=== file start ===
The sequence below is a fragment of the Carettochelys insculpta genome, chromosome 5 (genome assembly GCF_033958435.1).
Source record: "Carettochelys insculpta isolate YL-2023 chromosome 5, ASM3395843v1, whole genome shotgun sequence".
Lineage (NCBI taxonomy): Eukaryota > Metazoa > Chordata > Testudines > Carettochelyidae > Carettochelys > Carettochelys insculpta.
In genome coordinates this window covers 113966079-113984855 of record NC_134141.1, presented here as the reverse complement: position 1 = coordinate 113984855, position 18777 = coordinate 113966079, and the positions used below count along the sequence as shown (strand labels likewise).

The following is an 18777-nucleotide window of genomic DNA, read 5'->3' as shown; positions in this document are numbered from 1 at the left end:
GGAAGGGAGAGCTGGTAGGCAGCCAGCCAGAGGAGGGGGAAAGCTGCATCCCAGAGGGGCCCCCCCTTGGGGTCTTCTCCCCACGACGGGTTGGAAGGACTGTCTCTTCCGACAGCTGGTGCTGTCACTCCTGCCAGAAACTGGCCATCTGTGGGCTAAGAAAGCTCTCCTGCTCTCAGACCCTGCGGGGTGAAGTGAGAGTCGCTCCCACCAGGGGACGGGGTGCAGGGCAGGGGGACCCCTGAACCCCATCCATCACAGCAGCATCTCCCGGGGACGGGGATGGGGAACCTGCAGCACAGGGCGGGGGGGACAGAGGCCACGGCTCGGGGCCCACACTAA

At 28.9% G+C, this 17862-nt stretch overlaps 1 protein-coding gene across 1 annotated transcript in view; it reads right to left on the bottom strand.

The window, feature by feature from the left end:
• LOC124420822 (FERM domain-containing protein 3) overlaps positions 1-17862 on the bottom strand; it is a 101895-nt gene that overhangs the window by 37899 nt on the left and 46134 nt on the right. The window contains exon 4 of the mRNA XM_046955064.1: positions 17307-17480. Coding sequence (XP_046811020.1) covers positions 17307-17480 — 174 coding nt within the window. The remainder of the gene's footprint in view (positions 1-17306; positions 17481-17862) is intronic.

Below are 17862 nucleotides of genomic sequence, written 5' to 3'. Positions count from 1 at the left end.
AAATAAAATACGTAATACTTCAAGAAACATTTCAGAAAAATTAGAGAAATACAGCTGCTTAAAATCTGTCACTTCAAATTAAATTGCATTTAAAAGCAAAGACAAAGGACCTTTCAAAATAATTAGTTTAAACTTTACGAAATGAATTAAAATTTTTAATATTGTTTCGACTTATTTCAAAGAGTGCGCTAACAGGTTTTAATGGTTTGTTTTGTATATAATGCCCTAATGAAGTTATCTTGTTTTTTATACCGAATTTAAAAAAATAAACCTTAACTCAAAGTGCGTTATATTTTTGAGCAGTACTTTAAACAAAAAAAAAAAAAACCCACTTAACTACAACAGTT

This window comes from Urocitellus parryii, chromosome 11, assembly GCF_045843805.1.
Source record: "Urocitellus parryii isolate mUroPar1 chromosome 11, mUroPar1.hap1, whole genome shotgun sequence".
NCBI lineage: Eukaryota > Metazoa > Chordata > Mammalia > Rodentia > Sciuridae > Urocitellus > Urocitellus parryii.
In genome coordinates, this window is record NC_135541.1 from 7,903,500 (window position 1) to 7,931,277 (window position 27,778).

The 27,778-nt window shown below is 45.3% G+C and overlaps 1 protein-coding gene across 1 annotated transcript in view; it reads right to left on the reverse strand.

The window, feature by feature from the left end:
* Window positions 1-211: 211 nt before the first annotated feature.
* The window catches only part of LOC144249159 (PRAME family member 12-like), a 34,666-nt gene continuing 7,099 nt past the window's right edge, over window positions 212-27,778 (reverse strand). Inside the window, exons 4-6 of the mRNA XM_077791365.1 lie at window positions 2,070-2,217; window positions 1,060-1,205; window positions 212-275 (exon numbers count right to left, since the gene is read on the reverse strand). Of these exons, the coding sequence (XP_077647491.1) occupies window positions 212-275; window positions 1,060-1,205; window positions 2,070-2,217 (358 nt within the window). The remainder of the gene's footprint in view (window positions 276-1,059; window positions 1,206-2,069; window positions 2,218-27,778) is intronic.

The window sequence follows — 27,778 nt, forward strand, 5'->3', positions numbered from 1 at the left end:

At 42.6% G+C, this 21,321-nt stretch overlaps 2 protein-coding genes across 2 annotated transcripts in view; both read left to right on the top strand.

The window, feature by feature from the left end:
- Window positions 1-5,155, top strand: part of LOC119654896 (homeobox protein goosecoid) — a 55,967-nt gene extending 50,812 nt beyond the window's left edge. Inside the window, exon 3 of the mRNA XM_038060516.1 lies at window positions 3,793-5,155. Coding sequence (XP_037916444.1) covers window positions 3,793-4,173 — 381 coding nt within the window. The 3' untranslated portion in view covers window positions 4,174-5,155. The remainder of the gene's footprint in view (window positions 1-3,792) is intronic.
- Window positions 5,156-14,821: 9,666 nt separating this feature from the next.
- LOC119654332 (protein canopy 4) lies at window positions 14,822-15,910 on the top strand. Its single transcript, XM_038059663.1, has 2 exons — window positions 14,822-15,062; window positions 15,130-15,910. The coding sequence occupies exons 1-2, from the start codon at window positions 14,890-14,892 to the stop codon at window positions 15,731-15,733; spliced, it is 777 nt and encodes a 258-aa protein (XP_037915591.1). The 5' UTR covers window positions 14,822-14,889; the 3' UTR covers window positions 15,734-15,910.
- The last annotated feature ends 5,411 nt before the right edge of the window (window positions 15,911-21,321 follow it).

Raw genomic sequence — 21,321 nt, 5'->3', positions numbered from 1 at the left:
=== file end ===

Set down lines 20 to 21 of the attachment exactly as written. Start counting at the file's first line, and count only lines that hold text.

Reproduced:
The window sequence follows — 27,778 nt, forward strand, 5'->3', positions numbered from 1 at the left end:

At 42.6% G+C, this 21,321-nt stretch overlaps 2 protein-coding genes across 2 annotated transcripts in view; both read left to right on the top strand.